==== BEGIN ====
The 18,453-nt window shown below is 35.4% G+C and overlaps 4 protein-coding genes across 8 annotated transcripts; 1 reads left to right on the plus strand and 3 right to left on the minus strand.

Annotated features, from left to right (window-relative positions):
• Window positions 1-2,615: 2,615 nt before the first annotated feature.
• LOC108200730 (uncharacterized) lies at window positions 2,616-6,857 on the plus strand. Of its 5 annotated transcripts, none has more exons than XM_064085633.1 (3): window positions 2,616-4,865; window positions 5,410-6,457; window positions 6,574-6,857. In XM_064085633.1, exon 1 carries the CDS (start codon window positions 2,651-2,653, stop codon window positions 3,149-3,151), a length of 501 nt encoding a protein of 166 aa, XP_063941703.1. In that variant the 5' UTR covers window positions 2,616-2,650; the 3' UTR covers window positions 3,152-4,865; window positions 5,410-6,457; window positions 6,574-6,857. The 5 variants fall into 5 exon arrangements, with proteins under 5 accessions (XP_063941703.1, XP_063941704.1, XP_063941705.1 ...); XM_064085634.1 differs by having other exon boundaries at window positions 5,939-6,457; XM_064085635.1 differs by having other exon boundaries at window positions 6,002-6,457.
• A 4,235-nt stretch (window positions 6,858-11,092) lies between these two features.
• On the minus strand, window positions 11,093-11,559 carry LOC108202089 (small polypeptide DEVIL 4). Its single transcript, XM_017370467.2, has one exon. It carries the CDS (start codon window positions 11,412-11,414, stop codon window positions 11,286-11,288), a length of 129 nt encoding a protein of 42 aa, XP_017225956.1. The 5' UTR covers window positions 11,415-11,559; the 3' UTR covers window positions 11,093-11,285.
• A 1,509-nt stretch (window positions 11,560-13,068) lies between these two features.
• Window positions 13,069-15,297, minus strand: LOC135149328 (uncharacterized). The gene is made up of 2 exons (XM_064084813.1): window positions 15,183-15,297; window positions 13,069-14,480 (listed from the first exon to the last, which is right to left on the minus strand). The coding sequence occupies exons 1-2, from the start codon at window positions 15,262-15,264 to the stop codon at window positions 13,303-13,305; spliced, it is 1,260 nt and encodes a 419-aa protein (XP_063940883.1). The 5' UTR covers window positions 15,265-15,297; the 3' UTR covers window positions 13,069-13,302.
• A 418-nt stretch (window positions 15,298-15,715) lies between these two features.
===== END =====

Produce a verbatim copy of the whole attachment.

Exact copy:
The 18,453-nt window shown below is 35.4% G+C and overlaps 4 protein-coding genes across 8 annotated transcripts; 1 reads left to right on the plus strand and 3 right to left on the minus strand.

Annotated features, from left to right (window-relative positions):
• Window positions 1-2,615: 2,615 nt before the first annotated feature.
• LOC108200730 (uncharacterized) lies at window positions 2,616-6,857 on the plus strand. Of its 5 annotated transcripts, none has more exons than XM_064085633.1 (3): window positions 2,616-4,865; window positions 5,410-6,457; window positions 6,574-6,857. In XM_064085633.1, exon 1 carries the CDS (start codon window positions 2,651-2,653, stop codon window positions 3,149-3,151), a length of 501 nt encoding a protein of 166 aa, XP_063941703.1. In that variant the 5' UTR covers window positions 2,616-2,650; the 3' UTR covers window positions 3,152-4,865; window positions 5,410-6,457; window positions 6,574-6,857. The 5 variants fall into 5 exon arrangements, with proteins under 5 accessions (XP_063941703.1, XP_063941704.1, XP_063941705.1 ...); XM_064085634.1 differs by having other exon boundaries at window positions 5,939-6,457; XM_064085635.1 differs by having other exon boundaries at window positions 6,002-6,457.
• A 4,235-nt stretch (window positions 6,858-11,092) lies between these two features.
• On the minus strand, window positions 11,093-11,559 carry LOC108202089 (small polypeptide DEVIL 4). Its single transcript, XM_017370467.2, has one exon. It carries the CDS (start codon window positions 11,412-11,414, stop codon window positions 11,286-11,288), a length of 129 nt encoding a protein of 42 aa, XP_017225956.1. The 5' UTR covers window positions 11,415-11,559; the 3' UTR covers window positions 11,093-11,285.
• A 1,509-nt stretch (window positions 11,560-13,068) lies between these two features.
• Window positions 13,069-15,297, minus strand: LOC135149328 (uncharacterized). The gene is made up of 2 exons (XM_064084813.1): window positions 15,183-15,297; window positions 13,069-14,480 (listed from the first exon to the last, which is right to left on the minus strand). The coding sequence occupies exons 1-2, from the start codon at window positions 15,262-15,264 to the stop codon at window positions 13,303-13,305; spliced, it is 1,260 nt and encodes a 419-aa protein (XP_063940883.1). The 5' UTR covers window positions 15,265-15,297; the 3' UTR covers window positions 13,069-13,302.
• A 418-nt stretch (window positions 15,298-15,715) lies between these two features.